Speaking to Sky Sports' Mike Wise ahead of August's Belgian Grand Prix, Grosjean indicated he had some form of discussions with Ferrari about replacing Raikkonen in 2016, so he appears to be on their radar.
In the end they opted to retain the Finn, but unless his performance dramatically improves in the season ahead, he won't be sticking around for 2017.
A good season with Haas should put Grosjean in the running again, and the certainty provided by access to his data could tip the balance in his favour.
Gutierrez will also be racing to impress Ferrari, though there's very little chance he will outperform Grosjean in 2016. Everything in their respective histories suggests the Frenchman is the superior driver, and he now has the experience and temperament to operate consistently at a high level.
Gene Haas has even stated that Grosjean will be the team's lead driver—a rarity in modern F1, and not a comment a team owner would make were he expecting a close battle between his two drivers.
But he could be forgiven for saying it. When we last saw Gutierrez in F1, he was trailing around near the rear of the field in an uncompetitive car that gave him few opportunities to shine. Prior to that, he had spent a year failing to regularly score in a car more than capable of points—as proved by Hulkenberg.
His record of one points finish in 38 races doesn't look good, but the statistics perhaps don't tell the whole story. An underfunded team with an uncompetitive car and no simulator on which to learn the tracks is not the best place for any rookie to start his career.
Of course, other drivers did just fine in similar circumstances—such as Felipe Nasr in 2015.
But still, Ferrari see something in Gutierrez, and as engine suppliers to the Swiss team while he was racing, they have more of an idea than most about his capabilities.
Haas certainly believes he could have a future at the Scuderia; speaking to Autosport's Ian Parkes, he revealed:
Ferrari is like a top-notch university, and if you go to that university then you have good credentials. If anything, most of it is the fact Ferrari said, 'Here's a driver you should consider and we would like to have him in your car.'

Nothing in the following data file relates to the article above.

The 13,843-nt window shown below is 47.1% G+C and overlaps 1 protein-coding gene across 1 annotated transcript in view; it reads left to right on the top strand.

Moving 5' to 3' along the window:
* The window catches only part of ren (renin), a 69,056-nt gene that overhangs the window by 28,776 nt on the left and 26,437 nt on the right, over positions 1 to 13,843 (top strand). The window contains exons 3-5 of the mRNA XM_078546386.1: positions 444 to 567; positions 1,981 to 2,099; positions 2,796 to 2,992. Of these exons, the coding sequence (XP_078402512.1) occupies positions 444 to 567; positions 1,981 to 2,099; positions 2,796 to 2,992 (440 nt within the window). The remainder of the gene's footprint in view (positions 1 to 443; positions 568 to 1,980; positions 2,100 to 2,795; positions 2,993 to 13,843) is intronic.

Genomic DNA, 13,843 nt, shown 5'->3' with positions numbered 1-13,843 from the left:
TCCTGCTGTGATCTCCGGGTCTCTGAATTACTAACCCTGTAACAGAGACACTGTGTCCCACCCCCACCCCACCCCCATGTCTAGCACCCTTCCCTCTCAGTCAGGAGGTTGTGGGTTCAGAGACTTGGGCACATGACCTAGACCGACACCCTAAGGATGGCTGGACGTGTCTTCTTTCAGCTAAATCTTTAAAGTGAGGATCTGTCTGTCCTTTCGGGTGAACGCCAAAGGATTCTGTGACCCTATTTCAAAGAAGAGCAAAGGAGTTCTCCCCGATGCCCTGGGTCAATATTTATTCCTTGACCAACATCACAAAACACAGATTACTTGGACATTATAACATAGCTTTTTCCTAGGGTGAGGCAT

Ferrari was interested in Esteban driving. Part of it is they would like to try him out so that they can evaluate him for a Ferrari drive down the road.
I don't know what Ferrari's personal point of view is, but my point of view would be is they put talent in cars that they think have a potential to be their future drivers.
It's just as likely that Ferrari have placed the 24-year-old in the team for primarily commercial purposes. Latin America is a large and increasingly important market; a Spanish-speaking driver at a Ferrari-linked, North American team is a useful promotional asset.
But he shouldn't be written off entirely as a future Ferrari driver—even if he does, as is expected, come up short against Grosjean.
Ferrari's lineups since Michael Schumacher arrived in 1996 have almost without exception been geared toward supporting a single lead driver. Only in 2008 and 2009, when Raikkonen went off the boil, did the team find themselves without a clear No. 1.
With this in mind, the idea that Gutierrez could be the chosen one becomes a little more believable. If Ferrari want someone to nip at Vettel's heels and maybe even create a Mercedes-like atmosphere of competition in 2017 and beyond, Grosjean looks better placed to put his name into the mix.
But if they want a clear No. 2, perhaps Gutierrez will fit the bill. If he can prove he is a consistent, reliable finisher, he could be just what Ferrari need.